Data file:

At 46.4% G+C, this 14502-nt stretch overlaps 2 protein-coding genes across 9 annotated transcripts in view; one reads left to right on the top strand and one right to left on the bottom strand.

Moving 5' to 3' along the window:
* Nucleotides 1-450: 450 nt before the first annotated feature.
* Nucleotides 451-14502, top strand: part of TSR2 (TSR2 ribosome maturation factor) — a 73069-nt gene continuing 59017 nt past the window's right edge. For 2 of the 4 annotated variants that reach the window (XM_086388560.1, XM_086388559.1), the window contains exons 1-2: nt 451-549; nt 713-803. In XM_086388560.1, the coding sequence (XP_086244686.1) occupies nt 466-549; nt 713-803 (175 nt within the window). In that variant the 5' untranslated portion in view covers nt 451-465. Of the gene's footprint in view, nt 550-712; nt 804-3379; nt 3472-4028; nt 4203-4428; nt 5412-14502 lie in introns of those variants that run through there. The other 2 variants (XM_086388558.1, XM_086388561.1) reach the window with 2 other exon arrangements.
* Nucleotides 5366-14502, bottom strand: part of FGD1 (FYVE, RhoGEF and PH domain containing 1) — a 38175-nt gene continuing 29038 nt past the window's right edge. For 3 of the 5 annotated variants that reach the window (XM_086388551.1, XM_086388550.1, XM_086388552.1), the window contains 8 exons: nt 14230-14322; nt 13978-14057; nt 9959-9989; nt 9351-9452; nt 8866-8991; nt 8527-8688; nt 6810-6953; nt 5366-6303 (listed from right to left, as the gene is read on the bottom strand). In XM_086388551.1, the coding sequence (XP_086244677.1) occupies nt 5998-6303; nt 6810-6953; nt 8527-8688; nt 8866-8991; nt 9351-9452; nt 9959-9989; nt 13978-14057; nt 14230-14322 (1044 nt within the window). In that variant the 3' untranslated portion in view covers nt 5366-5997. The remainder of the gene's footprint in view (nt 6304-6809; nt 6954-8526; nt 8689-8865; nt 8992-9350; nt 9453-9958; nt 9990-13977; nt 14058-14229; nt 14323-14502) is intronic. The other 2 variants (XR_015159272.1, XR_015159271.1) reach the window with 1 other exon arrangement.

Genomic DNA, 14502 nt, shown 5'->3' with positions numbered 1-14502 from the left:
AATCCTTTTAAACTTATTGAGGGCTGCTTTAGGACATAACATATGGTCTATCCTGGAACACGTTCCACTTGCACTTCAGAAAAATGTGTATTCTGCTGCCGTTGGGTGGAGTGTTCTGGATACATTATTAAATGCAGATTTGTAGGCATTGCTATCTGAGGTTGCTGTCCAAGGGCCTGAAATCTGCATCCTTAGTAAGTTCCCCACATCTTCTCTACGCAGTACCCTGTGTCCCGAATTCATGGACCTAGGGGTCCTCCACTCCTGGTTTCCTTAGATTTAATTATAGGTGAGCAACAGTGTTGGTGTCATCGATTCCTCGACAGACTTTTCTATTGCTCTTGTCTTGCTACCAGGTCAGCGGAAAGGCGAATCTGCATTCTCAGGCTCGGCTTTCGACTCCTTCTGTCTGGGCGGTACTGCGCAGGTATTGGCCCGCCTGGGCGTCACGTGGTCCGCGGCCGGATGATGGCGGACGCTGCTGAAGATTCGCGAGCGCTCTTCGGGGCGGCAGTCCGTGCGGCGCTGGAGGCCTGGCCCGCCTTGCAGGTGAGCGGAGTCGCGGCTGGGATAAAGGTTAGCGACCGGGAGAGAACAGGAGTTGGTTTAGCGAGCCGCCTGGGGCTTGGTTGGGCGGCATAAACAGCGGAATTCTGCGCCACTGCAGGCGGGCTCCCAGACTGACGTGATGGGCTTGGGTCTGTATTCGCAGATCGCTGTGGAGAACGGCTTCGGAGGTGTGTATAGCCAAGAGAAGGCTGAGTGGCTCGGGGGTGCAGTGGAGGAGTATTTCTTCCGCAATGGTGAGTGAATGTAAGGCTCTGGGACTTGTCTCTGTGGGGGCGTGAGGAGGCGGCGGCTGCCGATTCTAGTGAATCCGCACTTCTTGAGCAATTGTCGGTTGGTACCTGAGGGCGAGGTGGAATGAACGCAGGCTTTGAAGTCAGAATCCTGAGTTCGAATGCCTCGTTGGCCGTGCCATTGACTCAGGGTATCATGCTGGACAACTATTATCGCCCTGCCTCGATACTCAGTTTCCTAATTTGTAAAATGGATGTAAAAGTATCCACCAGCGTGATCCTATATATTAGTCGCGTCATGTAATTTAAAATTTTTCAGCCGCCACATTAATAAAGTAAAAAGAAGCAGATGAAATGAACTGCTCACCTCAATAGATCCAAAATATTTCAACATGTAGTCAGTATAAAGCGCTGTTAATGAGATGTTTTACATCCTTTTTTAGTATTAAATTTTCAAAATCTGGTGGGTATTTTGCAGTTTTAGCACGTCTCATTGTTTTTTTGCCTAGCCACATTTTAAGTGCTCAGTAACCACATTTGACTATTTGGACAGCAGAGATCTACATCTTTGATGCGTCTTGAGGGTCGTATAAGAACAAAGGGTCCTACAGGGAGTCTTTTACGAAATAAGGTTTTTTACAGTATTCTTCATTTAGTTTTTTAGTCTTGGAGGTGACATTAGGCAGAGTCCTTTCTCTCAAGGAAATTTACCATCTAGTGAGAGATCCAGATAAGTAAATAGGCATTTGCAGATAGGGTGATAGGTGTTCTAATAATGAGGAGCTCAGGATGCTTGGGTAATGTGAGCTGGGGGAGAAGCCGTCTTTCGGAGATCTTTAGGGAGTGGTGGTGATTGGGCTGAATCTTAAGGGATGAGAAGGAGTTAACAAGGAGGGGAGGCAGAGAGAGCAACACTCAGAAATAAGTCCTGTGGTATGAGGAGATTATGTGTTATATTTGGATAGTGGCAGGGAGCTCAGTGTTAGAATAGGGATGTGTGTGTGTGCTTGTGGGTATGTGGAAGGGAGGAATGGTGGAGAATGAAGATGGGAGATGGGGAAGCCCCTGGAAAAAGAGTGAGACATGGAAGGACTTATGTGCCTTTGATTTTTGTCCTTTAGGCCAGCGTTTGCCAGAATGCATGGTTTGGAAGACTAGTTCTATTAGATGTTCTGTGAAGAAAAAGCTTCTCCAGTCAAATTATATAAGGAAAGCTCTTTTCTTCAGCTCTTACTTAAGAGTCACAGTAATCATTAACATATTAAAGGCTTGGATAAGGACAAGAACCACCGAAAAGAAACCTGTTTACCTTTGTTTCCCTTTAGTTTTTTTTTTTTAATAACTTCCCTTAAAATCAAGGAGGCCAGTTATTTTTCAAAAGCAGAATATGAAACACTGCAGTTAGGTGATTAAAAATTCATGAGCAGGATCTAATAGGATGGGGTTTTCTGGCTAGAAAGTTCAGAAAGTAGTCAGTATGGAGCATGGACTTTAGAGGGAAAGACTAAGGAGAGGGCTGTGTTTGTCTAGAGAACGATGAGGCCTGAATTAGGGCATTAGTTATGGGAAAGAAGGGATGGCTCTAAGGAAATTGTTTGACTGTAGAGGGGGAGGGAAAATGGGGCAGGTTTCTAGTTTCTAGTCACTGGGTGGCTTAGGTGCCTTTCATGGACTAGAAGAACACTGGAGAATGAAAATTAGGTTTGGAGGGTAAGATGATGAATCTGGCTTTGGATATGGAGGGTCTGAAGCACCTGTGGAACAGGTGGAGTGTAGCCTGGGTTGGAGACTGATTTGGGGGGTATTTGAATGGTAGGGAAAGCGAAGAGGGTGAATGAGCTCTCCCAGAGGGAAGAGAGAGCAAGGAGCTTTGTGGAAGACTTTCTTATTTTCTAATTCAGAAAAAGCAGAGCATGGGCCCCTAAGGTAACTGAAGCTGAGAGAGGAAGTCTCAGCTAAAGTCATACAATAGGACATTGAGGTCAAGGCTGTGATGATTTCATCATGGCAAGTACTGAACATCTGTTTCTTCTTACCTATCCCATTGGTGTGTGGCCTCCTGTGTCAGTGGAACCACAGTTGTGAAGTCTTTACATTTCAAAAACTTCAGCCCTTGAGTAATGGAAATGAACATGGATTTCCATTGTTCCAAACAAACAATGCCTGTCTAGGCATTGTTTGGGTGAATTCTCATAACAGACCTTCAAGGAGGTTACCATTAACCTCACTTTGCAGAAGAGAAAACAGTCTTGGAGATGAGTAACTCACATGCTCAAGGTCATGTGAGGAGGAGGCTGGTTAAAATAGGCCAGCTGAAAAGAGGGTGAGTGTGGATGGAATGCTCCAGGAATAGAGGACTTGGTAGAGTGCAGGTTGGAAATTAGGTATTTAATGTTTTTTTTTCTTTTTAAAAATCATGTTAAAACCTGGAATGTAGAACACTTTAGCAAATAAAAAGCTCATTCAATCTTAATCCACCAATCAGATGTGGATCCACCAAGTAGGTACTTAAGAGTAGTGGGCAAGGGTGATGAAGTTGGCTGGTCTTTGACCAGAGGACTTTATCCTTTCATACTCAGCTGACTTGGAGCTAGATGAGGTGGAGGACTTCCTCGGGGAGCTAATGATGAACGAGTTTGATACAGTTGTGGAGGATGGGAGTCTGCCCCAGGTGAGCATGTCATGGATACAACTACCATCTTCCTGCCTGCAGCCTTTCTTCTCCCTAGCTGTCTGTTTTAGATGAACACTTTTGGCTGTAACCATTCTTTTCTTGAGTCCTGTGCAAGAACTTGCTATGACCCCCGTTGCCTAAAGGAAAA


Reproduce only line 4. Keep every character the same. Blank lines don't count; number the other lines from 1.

* Nucleotides 451-14502, top strand: part of TSR2 (TSR2 ribosome maturation factor) — a 73069-nt gene continuing 59017 nt past the window's right edge. For 2 of the 4 annotated variants that reach the window (XM_086388560.1, XM_086388559.1), the window contains exons 1-2: nt 451-549; nt 713-803. In XM_086388560.1, the coding sequence (XP_086244686.1) occupies nt 466-549; nt 713-803 (175 nt within the window). In that variant the 5' untranslated portion in view covers nt 451-465. Of the gene's footprint in view, nt 550-712; nt 804-3379; nt 3472-4028; nt 4203-4428; nt 5412-14502 lie in introns of those variants that run through there. The other 2 variants (XM_086388558.1, XM_086388561.1) reach the window with 2 other exon arrangements.